Study Puts TX at Center of School Discipline Reform Movement
July 19, 2011
DALLAS - Texas is fast becoming the nation's leading laboratory for examining approaches to school discipline.
A groundbreaking study released today by the Council of State Governments (CSG) and Texas A&M University anonymously tracked Texas students who were expelled or suspended. Researchers wanted to see if the most common types of formal discipline throughout the nation affected student academic performance or involvement in the juvenile justice system during the course of six or more years.
Report author Michael Thompson, CSG's Justice Center director, says tactics vary widely from school to school, but discipline-heavy classrooms seem no better off.
"We see so many kids being removed from the classroom for disciplinary reasons, often repeatedly - demonstrating that we're not getting the desired changes in behavior. We see an increased likelihood in students repeating a grade, dropping out or not graduating. We also see increased likelihood of juvenile-justice involvement."
Nearly six in 10 Texas students receive formal discipline at least once during their secondary-school years, the stdy says. After an expulsion or suspension, the likelihood that they soon will wind up in the juvenile justice system increases almost threefold. Non-whites and students with educational disabilities are disproportionately more likely to be removed from classrooms at the discretion of teachers.
Thompson praises Texas policymakers for their bipartisan support of the study, and says the findings can be useful nationwide.
"There's no reason to believe that Texas is an outlier in terms of how it uses suspensions and expulsions. In fact, in some ways it appears to be more progressive than other states."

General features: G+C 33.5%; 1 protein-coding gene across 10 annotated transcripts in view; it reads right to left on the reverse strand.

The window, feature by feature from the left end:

Some Texas districts are trying alternatives - such as Positive Behavior Intervention and Support programs in Amarillo and Austin - which require special training for teachers and administrators. Some have seen significant reductions in the percentage of students suspended, expelled or sent to alternative schools - without negatively affecting the learning environment.
LaKashia Wallace, a Dallas mother of four, says her 13-year-old son - diagnosed with bipolar and attention deficit disorders - has fared well in classrooms where staff used positive reinforcement. However, she adds, when teachers aren't trained to handle discipline challenges, they tend to give in to confusion and frustration ...
"... and would rather have a child removed from school - put out, displaced - rather than deal with it."
After doing well in elementary school, Wallace says, her son has been expelled eight times since sixth grade. She believes each time has damaged his self-image.
"He feels as though he can't be successful. How disheartening is it that, in the morning when you drop your other three kids off, the last child to drop off, he says: 'I don't want to be here. I don't like this school; they don't like me.'"
Wallace recently joined the Texas Organizing Project's efforts to persuade the Dallas school district to explore more positive alternatives to discipline that are less likely to steer children toward the juvenile justice system.
The full report is online at justicecenter.org. Information on the Texas Organizing Project efforts is at organizetexas.org.